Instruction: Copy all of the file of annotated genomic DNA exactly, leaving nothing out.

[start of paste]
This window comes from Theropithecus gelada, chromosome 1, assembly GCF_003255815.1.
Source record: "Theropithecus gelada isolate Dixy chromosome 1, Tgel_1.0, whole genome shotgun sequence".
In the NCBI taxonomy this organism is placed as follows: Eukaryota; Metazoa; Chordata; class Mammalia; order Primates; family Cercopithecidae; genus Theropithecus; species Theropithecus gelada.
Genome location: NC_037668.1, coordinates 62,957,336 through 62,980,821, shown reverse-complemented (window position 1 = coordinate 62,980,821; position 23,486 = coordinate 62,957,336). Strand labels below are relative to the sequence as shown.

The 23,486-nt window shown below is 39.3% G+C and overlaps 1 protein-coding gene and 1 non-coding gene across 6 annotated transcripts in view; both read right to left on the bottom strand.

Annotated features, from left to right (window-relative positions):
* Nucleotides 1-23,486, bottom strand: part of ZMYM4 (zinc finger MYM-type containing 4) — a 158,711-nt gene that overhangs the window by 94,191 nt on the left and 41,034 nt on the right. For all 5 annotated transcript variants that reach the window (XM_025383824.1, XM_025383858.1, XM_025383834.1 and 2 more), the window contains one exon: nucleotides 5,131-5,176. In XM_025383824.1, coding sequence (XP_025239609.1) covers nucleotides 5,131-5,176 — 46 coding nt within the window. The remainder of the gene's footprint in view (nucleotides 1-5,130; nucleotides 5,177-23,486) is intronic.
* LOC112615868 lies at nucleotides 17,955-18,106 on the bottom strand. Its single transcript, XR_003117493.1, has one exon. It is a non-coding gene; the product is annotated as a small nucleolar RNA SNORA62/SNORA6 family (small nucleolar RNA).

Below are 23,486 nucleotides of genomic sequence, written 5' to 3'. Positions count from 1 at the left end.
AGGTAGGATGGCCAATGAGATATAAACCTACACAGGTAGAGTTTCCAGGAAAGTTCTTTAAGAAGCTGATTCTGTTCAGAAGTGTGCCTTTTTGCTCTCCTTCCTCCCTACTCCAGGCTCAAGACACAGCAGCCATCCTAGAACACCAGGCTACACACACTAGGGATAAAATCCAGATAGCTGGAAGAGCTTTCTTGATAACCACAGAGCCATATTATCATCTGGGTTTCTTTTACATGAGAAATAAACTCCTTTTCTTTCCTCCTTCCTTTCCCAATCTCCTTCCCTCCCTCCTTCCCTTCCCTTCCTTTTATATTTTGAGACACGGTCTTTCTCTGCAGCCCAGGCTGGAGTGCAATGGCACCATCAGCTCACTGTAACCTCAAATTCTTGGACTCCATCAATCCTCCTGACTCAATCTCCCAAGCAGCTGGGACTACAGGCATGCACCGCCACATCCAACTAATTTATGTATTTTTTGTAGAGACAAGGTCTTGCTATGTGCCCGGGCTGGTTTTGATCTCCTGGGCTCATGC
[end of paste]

This window comes from Theropithecus gelada, chromosome 1, assembly GCF_003255815.1.
Source record: "Theropithecus gelada isolate Dixy chromosome 1, Tgel_1.0, whole genome shotgun sequence".
In the NCBI taxonomy this organism is placed as follows: Eukaryota; Metazoa; Chordata; class Mammalia; order Primates; family Cercopithecidae; genus Theropithecus; species Theropithecus gelada.
Genome location: NC_037668.1, coordinates 62,957,336 through 62,980,821, shown reverse-complemented (window position 1 = coordinate 62,980,821; position 23,486 = coordinate 62,957,336). Strand labels below are relative to the sequence as shown.

The 23,486-nt window shown below is 39.3% G+C and overlaps 1 protein-coding gene and 1 non-coding gene across 6 annotated transcripts in view; both read right to left on the bottom strand.

Annotated features, from left to right (window-relative positions):
* Nucleotides 1-23,486, bottom strand: part of ZMYM4 (zinc finger MYM-type containing 4) — a 158,711-nt gene that overhangs the window by 94,191 nt on the left and 41,034 nt on the right. For all 5 annotated transcript variants that reach the window (XM_025383824.1, XM_025383858.1, XM_025383834.1 and 2 more), the window contains one exon: nucleotides 5,131-5,176. In XM_025383824.1, coding sequence (XP_025239609.1) covers nucleotides 5,131-5,176 — 46 coding nt within the window. The remainder of the gene's footprint in view (nucleotides 1-5,130; nucleotides 5,177-23,486) is intronic.
* LOC112615868 lies at nucleotides 17,955-18,106 on the bottom strand. Its single transcript, XR_003117493.1, has one exon. It is a non-coding gene; the product is annotated as a small nucleolar RNA SNORA62/SNORA6 family (small nucleolar RNA).

Below are 23,486 nucleotides of genomic sequence, written 5' to 3'. Positions count from 1 at the left end.
AGGTAGGATGGCCAATGAGATATAAACCTACACAGGTAGAGTTTCCAGGAAAGTTCTTTAAGAAGCTGATTCTGTTCAGAAGTGTGCCTTTTTGCTCTCCTTCCTCCCTACTCCAGGCTCAAGACACAGCAGCCATCCTAGAACACCAGGCTACACACACTAGGGATAAAATCCAGATAGCTGGAAGAGCTTTCTTGATAACCACAGAGCCATATTATCATCTGGGTTTCTTTTACATGAGAAATAAACTCCTTTTCTTTCCTCCTTCCTTTCCCAATCTCCTTCCCTCCCTCCTTCCCTTCCCTTCCTTTTATATTTTGAGACACGGTCTTTCTCTGCAGCCCAGGCTGGAGTGCAATGGCACCATCAGCTCACTGTAACCTCAAATTCTTGGACTCCATCAATCCTCCTGACTCAATCTCCCAAGCAGCTGGGACTACAGGCATGCACCGCCACATCCAACTAATTTATGTATTTTTTGTAGAGACAAGGTCTTGCTATGTGCCCGGGCTGGTTTTGATCTCCTGGGCTCATGC